The “intersection” in this blog entry on social resilience involves computer science and brain science.
While Professor Beverly Woolf and colleagues from the Department of Computer Science at the University of Massachusetts Amherst presented on smart tutoring at the Artificial Intelligence in Education conference, I listened to a webinar from Dr Dennis S. Charney, MD, from the Brain & Behavior Research Foundation of the Icahn School of Medicine at Mount Sinai present data supporting his “resilience prescription” for individuals.
Stimulating processes of social resilience
Two of Charney’s eight resilience principles, however, involve other people: role models and a supportive social network. Combining the social aspect of resilience with the human-computer interface and education has potential to enhance sophisticated problem-solving around the globe.
The developing world has 4 billion mobile phone subscriptions. In Africa, average penetration is a third of the population, and in north Africa it is almost two-thirds. South Africa now has almost 100% penetration. In sub-Saharan Africa, mobile phone ownership is 30%. ~ Dr Beverly P. Woolf
The potentials for knowledge communication through savvy tele-education exceed youth. These technologies can also enable adults who care about intercultural social networking and mass organizing for social justice.
Knowledge Communication in Children’s Education
Professor Beverly Woolf and colleagues reported on research about children’s learning through interaction with computers. You may have heard of the laptop-for-every-child initiative, which has reported some success. There’s also the Hole-in-the-Wall effort, in which kids in poverty-ridden neighborhoods in rural India teach themselves. Both of these experimental projects prove children’s innate curiosity and ability to learn even though neither initiative provides intentional instruction.
The champion of intelligent computer-assisted teaching is Dr Imran Zualkernan, who delivers tutoring in rural Pakistan through a satellite-enabled learning van equipped with the hardware to connect the students automatically to the web. The model is called “sparse blended learning” – the model is so new there isn’t a youtube on it yet! Dr Zualkernan repeats a route of several schools every two months with tablets, computers, mobiles, a learning management infrastructure and content management curriculum (drawn from the wildly popular Khan Academy). Students participate in virtual classes, collaborate in forums, discuss performance via a grading tool (assessment) and conduct teacher/learner reporting.
Intelligent Tutoring, Avatars, and Help-Seeking Behavior
“We’re going all social and cultural this year!” proclaimed Dr. Ivon Arroyo after presenting findings, with Melissa John, on some universal gender effects and particular cross-nation effects in children’s drawings of avatars. Issues of interpretation among the three languages used in their study (Arabic, English, and Spanish) was not originally mentioned. As with early research in public health, the use of interpreters (professional and casual) is easily dropped from discussion of research findings. Adequately describing the dimensionality of pluralingualism remains a qualitative challenge in intercultural research.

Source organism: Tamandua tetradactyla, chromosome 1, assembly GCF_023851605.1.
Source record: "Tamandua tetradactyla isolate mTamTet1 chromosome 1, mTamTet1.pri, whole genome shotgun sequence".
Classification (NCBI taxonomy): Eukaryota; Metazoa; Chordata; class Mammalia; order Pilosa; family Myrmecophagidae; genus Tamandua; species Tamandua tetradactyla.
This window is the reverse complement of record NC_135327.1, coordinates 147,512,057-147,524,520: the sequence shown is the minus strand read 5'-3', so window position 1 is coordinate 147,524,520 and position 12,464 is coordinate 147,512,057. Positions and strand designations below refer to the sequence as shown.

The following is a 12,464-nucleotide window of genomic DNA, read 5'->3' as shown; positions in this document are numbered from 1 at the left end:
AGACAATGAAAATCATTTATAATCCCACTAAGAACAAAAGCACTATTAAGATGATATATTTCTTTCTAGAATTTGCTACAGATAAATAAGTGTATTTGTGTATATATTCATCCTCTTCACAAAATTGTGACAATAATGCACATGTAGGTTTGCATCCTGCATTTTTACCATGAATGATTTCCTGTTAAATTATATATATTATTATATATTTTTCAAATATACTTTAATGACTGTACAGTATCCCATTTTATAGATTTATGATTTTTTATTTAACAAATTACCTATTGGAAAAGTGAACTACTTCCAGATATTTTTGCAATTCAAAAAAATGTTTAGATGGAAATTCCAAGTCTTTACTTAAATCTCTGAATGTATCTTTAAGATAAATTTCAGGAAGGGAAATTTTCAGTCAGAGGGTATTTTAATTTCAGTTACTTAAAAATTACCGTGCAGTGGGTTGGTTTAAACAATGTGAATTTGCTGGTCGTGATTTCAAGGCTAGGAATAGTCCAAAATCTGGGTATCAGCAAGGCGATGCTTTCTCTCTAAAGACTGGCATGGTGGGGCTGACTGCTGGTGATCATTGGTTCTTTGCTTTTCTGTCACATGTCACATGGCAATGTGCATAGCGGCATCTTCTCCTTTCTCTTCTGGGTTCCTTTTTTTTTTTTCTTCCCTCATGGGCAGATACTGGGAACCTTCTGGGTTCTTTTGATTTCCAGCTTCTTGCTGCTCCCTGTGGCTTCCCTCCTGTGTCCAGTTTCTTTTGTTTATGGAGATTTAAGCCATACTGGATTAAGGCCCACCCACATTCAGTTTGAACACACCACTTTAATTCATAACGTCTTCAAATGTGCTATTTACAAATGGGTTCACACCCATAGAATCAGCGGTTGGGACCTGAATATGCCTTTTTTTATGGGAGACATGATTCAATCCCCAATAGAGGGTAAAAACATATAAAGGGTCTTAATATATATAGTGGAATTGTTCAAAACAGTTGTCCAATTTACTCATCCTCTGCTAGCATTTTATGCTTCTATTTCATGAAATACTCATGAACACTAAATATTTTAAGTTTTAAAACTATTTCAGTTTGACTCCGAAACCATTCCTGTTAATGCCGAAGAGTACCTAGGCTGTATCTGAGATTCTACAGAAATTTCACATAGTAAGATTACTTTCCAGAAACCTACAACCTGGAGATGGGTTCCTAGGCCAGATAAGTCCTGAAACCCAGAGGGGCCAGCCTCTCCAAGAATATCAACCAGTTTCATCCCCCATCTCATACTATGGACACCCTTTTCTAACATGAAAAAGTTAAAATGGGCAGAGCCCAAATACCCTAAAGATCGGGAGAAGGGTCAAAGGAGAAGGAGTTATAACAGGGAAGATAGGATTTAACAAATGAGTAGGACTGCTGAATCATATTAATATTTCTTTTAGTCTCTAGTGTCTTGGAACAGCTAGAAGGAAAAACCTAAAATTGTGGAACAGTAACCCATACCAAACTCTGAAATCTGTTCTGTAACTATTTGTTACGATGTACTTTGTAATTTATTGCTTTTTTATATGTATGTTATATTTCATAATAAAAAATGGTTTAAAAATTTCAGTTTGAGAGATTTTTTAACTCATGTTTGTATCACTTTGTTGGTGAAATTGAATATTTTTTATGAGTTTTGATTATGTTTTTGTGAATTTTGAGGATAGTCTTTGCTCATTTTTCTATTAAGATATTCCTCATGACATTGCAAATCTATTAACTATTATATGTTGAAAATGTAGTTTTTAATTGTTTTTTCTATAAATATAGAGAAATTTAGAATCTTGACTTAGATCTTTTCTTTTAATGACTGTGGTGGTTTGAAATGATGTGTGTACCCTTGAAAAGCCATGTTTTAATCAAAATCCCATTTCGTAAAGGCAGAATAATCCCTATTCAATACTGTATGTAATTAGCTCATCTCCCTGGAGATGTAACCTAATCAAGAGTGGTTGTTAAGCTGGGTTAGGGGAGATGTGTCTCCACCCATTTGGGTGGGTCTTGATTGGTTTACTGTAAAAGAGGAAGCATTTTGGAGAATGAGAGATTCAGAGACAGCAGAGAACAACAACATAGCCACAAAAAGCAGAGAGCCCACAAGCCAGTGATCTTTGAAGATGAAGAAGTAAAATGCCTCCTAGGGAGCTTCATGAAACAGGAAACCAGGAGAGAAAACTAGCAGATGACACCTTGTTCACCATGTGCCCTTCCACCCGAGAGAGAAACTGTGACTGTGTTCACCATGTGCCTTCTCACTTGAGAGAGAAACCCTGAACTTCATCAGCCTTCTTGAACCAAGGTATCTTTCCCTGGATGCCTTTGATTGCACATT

Minghui Tai described findings of research with high school students using the Wayang Outpost math program. Comparing 49 girls and 48 boys, there was no significant gain in learning per se from including a hint-giving tutor, although there was a significant increase in help-seeking behavior. I was impressed with the socialization process: even if an intelligent tutor does not—yet—improve topical learning, they may be instrumental in training youth to be better collaborators in real-life problem-solving situations.
Game Mechanics aid adult learning, too
Mark Florian reported on the intelligent tutoring System Rashi as a tool in medical education.
Dr Doctor is a knowledge refinement game (KRG) stemming from the concept of games with a purpose (GWAPS). Students contribute data following an inquiry cycle to build an expert knowledge base (EKB). Including an avatar to generate a game-like feel improved the scores. An EKB provides intelligent feedback to the learner. The pilot demonstrated 70% accuracy, and had a lower rate of recall than an individual human expert but can be built 35% faster….the math suggests greater efficiency over time, theoretically improving eventual accuracy too.
Social health, civil society and social resilience
As author of this blog and interpreter of the intersections written about at reflexivity, this last paragraph represents me alone—the scholars cited above have not endorsed this view and may even disagree with it. While wary of some ways that ““the machine is using us,” I am motivated by the potential of peak connectivity to enable humanity to avert omnicide. The urgency of the climate crisis and the need to begin implementing institutional-level solutions now provide the paramount context for everything I write about here. Although many of us remain buffered by privilege, the evidence of global warming is all around us; eventually the reality will pierce our peace of mind.
Rather than delaying wallows in despair, let us rise to confront the greatest challenge of our species: hurry up and connect!
by Steph on July 14th, 2013 at 11:58 am